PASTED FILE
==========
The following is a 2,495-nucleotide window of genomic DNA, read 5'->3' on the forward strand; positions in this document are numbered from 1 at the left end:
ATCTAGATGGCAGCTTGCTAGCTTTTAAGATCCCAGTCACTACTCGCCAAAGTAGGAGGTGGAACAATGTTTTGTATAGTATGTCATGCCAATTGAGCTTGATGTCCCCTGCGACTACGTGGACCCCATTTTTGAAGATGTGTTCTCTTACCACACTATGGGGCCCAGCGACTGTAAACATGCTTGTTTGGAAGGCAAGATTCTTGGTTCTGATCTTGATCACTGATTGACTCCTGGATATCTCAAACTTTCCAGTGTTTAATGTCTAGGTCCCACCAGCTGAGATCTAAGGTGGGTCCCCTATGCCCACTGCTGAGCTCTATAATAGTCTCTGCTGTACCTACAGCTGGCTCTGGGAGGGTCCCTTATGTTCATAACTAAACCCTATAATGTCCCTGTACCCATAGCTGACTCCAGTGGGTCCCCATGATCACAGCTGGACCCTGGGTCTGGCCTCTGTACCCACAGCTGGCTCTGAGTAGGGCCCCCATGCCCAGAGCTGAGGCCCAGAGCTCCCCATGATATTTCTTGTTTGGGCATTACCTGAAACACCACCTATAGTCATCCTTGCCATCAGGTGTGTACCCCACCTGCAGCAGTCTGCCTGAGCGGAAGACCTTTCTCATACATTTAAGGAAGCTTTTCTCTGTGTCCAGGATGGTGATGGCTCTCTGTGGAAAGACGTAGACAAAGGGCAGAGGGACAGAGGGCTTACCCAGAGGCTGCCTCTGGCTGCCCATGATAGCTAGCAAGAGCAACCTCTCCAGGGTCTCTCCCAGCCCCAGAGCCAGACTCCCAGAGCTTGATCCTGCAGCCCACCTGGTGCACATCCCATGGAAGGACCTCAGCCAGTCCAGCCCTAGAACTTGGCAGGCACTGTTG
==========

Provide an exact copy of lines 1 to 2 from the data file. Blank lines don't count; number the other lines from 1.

The following is a 2,495-nucleotide window of genomic DNA, read 5'->3' on the forward strand; positions in this document are numbered from 1 at the left end:
ATCTAGATGGCAGCTTGCTAGCTTTTAAGATCCCAGTCACTACTCGCCAAAGTAGGAGGTGGAACAATGTTTTGTATAGTATGTCATGCCAATTGAGCTTGATGTCCCCTGCGACTACGTGGACCCCATTTTTGAAGATGTGTTCTCTTACCACACTATGGGGCCCAGCGACTGTAAACATGCTTGTTTGGAAGGCAAGATTCTTGGTTCTGATCTTGATCACTGATTGACTCCTGGATATCTCAAACTTTCCAGTGTTTAATGTCTAGGTCCCACCAGCTGAGATCTAAGGTGGGTCCCCTATGCCCACTGCTGAGCTCTATAATAGTCTCTGCTGTACCTACAGCTGGCTCTGGGAGGGTCCCTTATGTTCATAACTAAACCCTATAATGTCCCTGTACCCATAGCTGACTCCAGTGGGTCCCCATGATCACAGCTGGACCCTGGGTCTGGCCTCTGTACCCACAGCTGGCTCTGAGTAGGGCCCCCATGCCCAGAGCTGAGGCCCAGAGCTCCCCATGATATTTCTTGTTTGGGCATTACCTGAAACACCACCTATAGTCATCCTTGCCATCAGGTGTGTACCCCACCTGCAGCAGTCTGCCTGAGCGGAAGACCTTTCTCATACATTTAAGGAAGCTTTTCTCTGTGTCCAGGATGGTGATGGCTCTCTGTGGAAAGACGTAGACAAAGGGCAGAGGGACAGAGGGCTTACCCAGAGGCTGCCTCTGGCTGCCCATGATAGCTAGCAAGAGCAACCTCTCCAGGGTCTCTCCCAGCCCCAGAGCCAGACTCCCAGAGCTTGATCCTGCAGCCCACCTGGTGCACATCCCATGGAAGGACCTCAGCCAGTCCAGCCCTAGAACTTGGCAGGCACTGTTG